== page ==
Invesco Perpetual and JP Morgan Fleming find plenty of good news in market
Invesco Perpetual's Paul Chesson has called the start of a bull market run in Japanese equities.
Against a backdrop of government and corporate restructuring, Japan is finally ready to break out of long-term recession, Chesson claimed.
He said: 'The Japanese market is changing more rapidly than it is given credit for in the west and it is the germinating seed of a bull market.'
Speaking at last week's Investment Week Market's Forum in London, Chesson said he believes the basis for improved sentiment on the outlook for Japanese lies in the widespread improvement of corporate profitability on the back of major restructuring.
'The Nikkei is currently trading in the mid-12,000 range and companies are now more profitable than in 1989, when the market was trading at 39,000, which shows how overvalued it was then,' Chesson said.
'The growth in corporate earnings as a percentage of the economy is rising, so the stock market can rise, which has been seen in both the UK and the US.
'This process has just begun in Japan so the question is whether it is going to go further and be sustainable.'
While Chesson acknowledges the significance of prime minister Junichiro Koizumi's landslide victory as a stimulus for change, he also noted the importance of the accountancy reforms, pushed through Koizumi's predecessor, prime minister Hashimoto.
'Hashimoto brought in the accountancy reforms and by this summer, accountancy standards in Japan will come in line with international standards,' he said. 'Now we have a prime minister who his closest adviser, the finance minister, likens to Margaret Thatcher. We do not know if he can deliver or if the political old guard will re-emerge to become a threat, but the will to change is now there.'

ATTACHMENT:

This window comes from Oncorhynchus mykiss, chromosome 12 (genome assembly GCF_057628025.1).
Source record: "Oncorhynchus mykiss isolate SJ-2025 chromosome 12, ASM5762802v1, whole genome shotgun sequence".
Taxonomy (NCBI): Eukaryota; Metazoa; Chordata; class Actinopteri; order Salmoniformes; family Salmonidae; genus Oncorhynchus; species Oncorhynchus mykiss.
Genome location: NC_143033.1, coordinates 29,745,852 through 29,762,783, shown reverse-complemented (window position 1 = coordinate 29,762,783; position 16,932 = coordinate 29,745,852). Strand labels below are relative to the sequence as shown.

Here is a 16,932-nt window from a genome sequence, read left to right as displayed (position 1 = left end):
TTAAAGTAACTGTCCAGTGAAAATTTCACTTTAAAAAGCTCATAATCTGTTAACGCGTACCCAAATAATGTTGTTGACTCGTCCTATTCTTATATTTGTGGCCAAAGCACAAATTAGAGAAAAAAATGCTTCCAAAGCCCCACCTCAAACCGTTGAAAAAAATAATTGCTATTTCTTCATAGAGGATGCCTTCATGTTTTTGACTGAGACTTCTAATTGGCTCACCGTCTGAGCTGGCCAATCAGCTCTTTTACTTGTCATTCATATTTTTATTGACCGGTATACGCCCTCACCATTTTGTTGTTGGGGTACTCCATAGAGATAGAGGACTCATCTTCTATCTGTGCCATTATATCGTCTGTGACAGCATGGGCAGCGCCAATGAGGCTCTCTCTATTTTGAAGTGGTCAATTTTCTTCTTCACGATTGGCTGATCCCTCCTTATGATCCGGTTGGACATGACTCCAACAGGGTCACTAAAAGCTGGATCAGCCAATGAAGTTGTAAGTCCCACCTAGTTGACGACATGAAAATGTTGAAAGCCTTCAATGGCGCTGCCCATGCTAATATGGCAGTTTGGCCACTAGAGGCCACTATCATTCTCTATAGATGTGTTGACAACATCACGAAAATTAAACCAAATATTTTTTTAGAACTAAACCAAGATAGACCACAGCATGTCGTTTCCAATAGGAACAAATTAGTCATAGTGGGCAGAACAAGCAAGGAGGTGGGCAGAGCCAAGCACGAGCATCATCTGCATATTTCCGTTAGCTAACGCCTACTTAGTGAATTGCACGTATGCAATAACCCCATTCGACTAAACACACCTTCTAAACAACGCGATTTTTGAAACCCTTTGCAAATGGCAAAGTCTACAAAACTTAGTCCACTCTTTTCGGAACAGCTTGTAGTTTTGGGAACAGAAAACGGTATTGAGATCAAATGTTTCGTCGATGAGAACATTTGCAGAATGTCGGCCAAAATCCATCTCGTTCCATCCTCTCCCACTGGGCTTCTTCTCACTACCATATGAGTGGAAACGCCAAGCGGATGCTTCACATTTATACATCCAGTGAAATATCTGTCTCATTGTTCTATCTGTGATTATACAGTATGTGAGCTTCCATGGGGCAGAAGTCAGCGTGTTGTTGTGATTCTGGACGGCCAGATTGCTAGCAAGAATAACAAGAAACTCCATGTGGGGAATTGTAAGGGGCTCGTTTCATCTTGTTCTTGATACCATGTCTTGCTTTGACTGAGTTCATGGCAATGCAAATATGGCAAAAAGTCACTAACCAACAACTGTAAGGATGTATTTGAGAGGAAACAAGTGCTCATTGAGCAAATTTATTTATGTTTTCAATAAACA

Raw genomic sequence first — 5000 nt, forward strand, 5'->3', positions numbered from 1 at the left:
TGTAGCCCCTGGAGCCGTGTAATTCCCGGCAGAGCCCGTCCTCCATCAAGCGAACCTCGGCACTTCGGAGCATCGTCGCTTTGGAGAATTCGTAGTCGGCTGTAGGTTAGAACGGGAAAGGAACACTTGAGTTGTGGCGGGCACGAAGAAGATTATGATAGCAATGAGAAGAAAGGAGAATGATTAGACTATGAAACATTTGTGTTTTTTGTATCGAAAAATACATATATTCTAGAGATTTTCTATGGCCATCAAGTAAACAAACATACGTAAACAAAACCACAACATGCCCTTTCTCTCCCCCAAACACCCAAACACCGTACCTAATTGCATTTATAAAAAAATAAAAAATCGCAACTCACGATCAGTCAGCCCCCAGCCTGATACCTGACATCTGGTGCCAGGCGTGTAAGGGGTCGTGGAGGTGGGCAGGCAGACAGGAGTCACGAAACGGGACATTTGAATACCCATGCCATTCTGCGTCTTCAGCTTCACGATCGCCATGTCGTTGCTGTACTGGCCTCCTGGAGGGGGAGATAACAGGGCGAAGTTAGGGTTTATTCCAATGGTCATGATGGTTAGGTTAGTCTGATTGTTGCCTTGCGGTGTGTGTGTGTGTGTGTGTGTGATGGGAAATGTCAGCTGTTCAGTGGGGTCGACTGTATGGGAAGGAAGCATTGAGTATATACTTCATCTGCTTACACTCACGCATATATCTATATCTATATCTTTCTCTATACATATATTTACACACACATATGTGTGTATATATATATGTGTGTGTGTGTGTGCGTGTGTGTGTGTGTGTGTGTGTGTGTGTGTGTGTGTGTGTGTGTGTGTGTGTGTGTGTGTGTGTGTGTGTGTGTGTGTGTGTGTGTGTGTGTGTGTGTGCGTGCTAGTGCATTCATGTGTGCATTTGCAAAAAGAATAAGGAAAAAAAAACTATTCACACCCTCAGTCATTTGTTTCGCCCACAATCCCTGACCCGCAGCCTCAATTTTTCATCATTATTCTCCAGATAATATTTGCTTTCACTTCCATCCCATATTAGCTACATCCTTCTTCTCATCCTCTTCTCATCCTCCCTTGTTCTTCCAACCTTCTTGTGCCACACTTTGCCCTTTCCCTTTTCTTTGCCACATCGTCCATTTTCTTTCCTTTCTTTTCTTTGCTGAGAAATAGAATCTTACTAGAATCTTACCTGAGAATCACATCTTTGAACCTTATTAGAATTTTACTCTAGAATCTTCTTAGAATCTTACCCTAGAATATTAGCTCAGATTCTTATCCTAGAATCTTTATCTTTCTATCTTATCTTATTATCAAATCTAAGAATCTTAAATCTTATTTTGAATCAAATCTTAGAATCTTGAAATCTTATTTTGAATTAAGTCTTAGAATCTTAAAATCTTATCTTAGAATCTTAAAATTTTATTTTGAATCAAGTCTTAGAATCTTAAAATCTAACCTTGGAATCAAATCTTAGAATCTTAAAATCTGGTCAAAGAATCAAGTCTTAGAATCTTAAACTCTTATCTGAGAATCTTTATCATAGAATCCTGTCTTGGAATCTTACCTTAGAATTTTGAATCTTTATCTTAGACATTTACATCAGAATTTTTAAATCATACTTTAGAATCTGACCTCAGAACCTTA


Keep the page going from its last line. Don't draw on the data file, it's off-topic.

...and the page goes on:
Richard Cardiff, Japanese fund manager at JP Morgan Fleming Asset Management, is also bullish about the prospects of recovery in Japan but recognises that massive restructuring is required throughout the whole economy, which is likely to lead to short-term suffering.
'Within the ruling LDP party, there are some noses out of joint, so to bring in reforms, Koizumi will need support,' Cardiff said.
'Fiscal reform is needed and we need to look out for the replacement of the current Governor of the Bank of Japan, which could lead to someone more supportive coming in.'
The yen will be hit by these measures, Cardiff predicted, but he believes this should act as an economic stimulus.
'All of these factors lead to the yen. The yen is likely to weaken from its current levels of ¥125 against the dollar and move up toward the ¥130-135 range,' he said.
'The fiscal stimulus and weak currency will help infuse some growth into the economy that is desperately needed.'
The strength of the prospect for genuine change is leading fund managers to cut their underweight positions in Japan as the risks of neglecting Japan begin to outweigh the rewards, Cardiff said.
'The market could possibly move up to 17000 by the end of the year and although people are not yet going overweight, they are cutting their huge underweight positions,' he added.
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